This was revealed during the daily press briefing on the management of the pandemic in the country yesterday, September 22, 2020.
Researchers in Cameroon will be conducting seroprevalence surveys in the coming weeks to determine to what extent Cameroonians have been exposed and immune to the new Coronavirus. This information was made known by the Sub-Director of Disease Control at the Ministry of Public Health, Dr Linda Esso. She was speaking Tuesday, September 22, 2020 during the daily press briefing on the evolution of the Covid-19 pandemic in the country. She explained that the surveys will help the government orientate its response against Covid-19 and accentuate it in the localities where the virus continues to circulate. These surveys, Dr Linda Esso added will also reveal how patients' bodies have responded to the virus compared to people living in other countries and continents. It should be noted that seroprevalence surveys use serology tests to identify people in a population or community that have antibodies against an infectious disease. Antibodies are specific proteins made in response to infections.
In order to fight against the new Coronavirus, the Sub-Director of Disease Control at the Ministry of Public Health said various strategies have been mentioned or even tried in different countries. Compliance with barrier measures and confinement has been the most effective in some countries. Other countries have tried the strategy called collective immunity which aims to allow the majority of the citizens of a country to be exposed to the virus in order to produce antibodies that will fight the disease. This strategy, she said, is the one sought in particular by vaccination campaigns which affect a large number of people and induce the production of antibodies which protect them. This is the case with the vaccination against polio, which our country was recently declared healthy, Dr Esso mentioned. In the absence of the existence of an effective and available vaccine against Covid-19, the exposure of populations to the new Coronavirus in order to achieve collective immunity has not worked in Great Britain, in particular where the public authorities have been forced to resort to total confinement because of the large number of deaths. In view of such failures in different countries, Dr Esso underscored the need for the population to cling to compliance with the barrier measures which are today the only ones to have proved their worth against Covid-19.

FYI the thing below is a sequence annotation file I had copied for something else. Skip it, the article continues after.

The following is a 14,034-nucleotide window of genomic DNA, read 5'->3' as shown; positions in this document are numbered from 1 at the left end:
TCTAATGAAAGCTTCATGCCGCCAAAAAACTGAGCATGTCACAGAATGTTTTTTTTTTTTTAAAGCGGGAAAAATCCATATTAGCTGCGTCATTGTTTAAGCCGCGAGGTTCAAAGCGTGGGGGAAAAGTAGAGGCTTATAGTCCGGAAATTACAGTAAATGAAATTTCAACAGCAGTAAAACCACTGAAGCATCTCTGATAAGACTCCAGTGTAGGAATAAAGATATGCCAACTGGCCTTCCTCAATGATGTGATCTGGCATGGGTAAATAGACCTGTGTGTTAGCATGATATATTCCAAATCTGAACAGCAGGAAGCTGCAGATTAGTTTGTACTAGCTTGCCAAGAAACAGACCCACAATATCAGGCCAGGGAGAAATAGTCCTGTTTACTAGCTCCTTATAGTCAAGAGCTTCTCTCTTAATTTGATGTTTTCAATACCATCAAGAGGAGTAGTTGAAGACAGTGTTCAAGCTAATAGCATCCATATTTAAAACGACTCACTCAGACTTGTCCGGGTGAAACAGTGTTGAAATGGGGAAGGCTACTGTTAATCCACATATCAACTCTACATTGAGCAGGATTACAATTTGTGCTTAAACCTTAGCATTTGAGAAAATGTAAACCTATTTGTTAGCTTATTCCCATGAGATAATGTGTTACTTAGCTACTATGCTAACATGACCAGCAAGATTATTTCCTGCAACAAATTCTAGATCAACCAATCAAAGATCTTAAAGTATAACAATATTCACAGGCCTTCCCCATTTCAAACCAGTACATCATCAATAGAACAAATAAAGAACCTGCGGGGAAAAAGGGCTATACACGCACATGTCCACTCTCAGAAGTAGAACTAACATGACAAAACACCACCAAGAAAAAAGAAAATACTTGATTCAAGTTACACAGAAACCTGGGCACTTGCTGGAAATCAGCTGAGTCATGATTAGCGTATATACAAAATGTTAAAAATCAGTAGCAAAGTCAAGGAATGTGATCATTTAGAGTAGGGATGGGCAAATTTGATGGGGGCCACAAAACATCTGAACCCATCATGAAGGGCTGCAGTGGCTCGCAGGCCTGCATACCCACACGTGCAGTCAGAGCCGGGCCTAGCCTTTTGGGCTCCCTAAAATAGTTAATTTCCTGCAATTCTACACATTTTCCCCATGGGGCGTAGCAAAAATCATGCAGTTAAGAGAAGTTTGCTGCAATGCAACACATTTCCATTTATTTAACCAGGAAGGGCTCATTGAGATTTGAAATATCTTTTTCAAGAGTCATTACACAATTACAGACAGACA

The commitment of everyone remains the key to the success response to the current pandemic. "We must therefore support health personnel who continue to multiply actions to test as many people as possible in order to detect positive cases for early treatment," Dr Esso told the population. As such, everybody is called to commit to help consolidate the positive results recorded in the fight against Covid-19. This is by agreeing to be tested and by encouraging those around them to do the same.